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Apr292019

All Births Are Beautiful: What To Expect When You Have a C-Section

The important thing to note with any cesarean section is that you bravely brought life into this world by delivering a baby, and there is endless strength and beauty in that.

Whether you may be having a scheduled cesarean section or experience an emergency one, there is sure to be a slew of emotions involved. Not only is a c-section considered major surgery, but it also may not be what you had hoped for your baby’s birth in the first place.

Perhaps you wanted a natural delivery with minimal pain medication or had your heart set on a water birth. And then an unexpected turn of events occurs, leading to a change in those carefully laid out plans. While this can be common — nearly one-third of all deliveries are performed via cesarean section — feelings of sadness and disappointment may arise. The important thing to note is that you bravely brought life into this world by delivering a baby — you did not fail — and there is endless strength and beauty in that.

What Exactly Is a C-Section?

A c-section can either be planned (based on a medical condition, the baby’s position or a previous c-section) or emergency (if the baby’s or mother’s health is at risk during labor). After you receive an IV for fluids and local anesthesia, your doctor will make an incision in your abdomen and another one in your uterus while you are alert and awake — though a sterile curtain placed at your waist will keep you from viewing the surgery. You may feel some slight pulling, tugging and pressure as the baby is eased out. After your baby is born, your doctor will remove the placenta and stitch or tape the incision.

Why Have a C-Section?

There are numerous reasons why cesarean sections take place, whether they are planned or otherwise. Such as:

  • You’ve had a previous c-section or other surgeries on your uterus that may increase your risk of pregnancy complications.
  • Issues with the placenta, such as placenta previa, that may cause dangerous bleeding during vaginal delivery.
  • Infections such as HIV or genital herpes that are at risk of being passed on to your baby during vaginal birth.
  • A medical condition that could make vaginal birth risky.
  • Your baby is measuring very large, is in a difficult position for vaginal delivery or you are pregnant with multiples.
  • The umbilical cord is pinched or prolapsed (when the cord slips into the vagina before the baby).
  • Your baby has certain birth defects or is struggling from a lack of oxygen or an irregular heartbeat.
  • Your labor is progressing too slowly or stops entirely.
  • Maternal hemorrhage or distress.

C-Section Recovery and Care

Following a cesarean, you can expect to spend a minimum of two or three days in the hospital with your baby as you recover. If you are awake during the procedure, you should be able to hold (and even feed) your baby almost immediately after birth. You will be transferred to your room where your blood pressure, heartbeat and breathing will be monitored, and you will be administered pain medication periodically.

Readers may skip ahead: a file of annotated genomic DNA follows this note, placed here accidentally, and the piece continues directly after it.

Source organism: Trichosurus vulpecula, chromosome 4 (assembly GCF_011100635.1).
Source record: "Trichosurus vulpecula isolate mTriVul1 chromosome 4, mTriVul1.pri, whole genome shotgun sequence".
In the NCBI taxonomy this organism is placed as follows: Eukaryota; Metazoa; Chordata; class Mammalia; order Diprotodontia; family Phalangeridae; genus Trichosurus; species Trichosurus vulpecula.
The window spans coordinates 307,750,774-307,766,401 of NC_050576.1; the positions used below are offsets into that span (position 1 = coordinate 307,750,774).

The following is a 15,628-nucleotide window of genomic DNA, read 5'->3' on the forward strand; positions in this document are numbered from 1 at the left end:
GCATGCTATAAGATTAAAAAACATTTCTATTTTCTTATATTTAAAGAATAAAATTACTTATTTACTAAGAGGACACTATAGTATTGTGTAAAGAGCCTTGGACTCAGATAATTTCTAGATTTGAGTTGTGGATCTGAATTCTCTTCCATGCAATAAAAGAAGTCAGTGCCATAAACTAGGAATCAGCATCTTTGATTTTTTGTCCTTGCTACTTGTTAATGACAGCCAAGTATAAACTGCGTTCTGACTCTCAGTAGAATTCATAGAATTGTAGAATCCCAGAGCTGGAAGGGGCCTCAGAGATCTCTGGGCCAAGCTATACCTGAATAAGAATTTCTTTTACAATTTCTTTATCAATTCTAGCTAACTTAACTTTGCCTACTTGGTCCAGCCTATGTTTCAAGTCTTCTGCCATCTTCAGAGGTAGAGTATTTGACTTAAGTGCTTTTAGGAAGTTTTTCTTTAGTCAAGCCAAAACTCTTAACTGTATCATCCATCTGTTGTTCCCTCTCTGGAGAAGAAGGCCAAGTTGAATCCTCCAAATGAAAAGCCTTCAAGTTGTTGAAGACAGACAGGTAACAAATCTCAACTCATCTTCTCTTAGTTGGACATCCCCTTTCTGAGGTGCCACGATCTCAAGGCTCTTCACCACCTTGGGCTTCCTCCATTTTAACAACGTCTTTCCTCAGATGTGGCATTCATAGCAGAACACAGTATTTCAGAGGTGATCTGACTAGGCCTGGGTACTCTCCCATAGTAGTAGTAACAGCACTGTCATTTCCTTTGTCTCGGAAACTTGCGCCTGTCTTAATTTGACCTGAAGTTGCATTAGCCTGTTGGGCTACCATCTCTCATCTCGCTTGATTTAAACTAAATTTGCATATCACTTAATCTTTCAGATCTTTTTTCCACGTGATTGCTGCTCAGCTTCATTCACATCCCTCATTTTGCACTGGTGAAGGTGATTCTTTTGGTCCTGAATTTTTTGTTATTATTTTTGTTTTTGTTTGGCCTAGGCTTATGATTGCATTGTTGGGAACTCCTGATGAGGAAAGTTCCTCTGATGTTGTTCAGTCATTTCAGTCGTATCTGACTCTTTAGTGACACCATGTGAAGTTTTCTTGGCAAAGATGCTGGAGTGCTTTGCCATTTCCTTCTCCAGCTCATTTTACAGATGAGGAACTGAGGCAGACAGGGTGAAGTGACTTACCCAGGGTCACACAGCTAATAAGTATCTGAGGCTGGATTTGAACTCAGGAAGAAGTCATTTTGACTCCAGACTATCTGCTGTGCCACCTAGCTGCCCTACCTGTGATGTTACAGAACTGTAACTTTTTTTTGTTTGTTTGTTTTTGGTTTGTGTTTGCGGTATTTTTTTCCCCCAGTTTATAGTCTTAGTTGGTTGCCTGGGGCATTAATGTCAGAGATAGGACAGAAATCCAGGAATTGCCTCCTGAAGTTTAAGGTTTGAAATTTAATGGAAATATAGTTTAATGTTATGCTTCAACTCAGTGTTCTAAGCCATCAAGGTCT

While you should get out of bed and walk a bit within 24 hours after surgery, it is crucial to take it easy — don’t lift anything heavier than your baby throughout the first couple of weeks, and you may be advised against driving for several days. Support your stomach when you sneeze, cough or laugh to avoid disrupting the incision. A postpartum binder can also provide additional support, while a heating pad, warm washcloth and certain pain relievers can also help alleviate any discomfort. Definitely call your doctor if you get a fever higher than 100.4 degrees or if the incision turns red, gets swollen or feels hot.

In the days and weeks after surgery, you will likely experience many things that women who have vaginal deliveries go through. This includes vaginal discharge and bleeding, which is perfectly normal — this is how your body emits the extra tissue and blood in your uterus that kept your baby healthy in utero. You may also have afterpains that feel like menstrual cramps, as well as breast swelling and soreness as your milk comes in. Hair and skin changes may also occur due to fluctuating hormone levels, along with what some call the “baby blues” — feelings of worry, depression or anxiety. If those feelings don’t subside after a week or two, speak to your doctor, as it could lead to postpartum depression. Hold off on working out or engaging in intercourse for approximately six weeks after birth, and get your doctor’s okay before doing so.

Contact Beaches OBGYN at (904) 241-9775 for more information on labor and delivery or to schedule an appointment.

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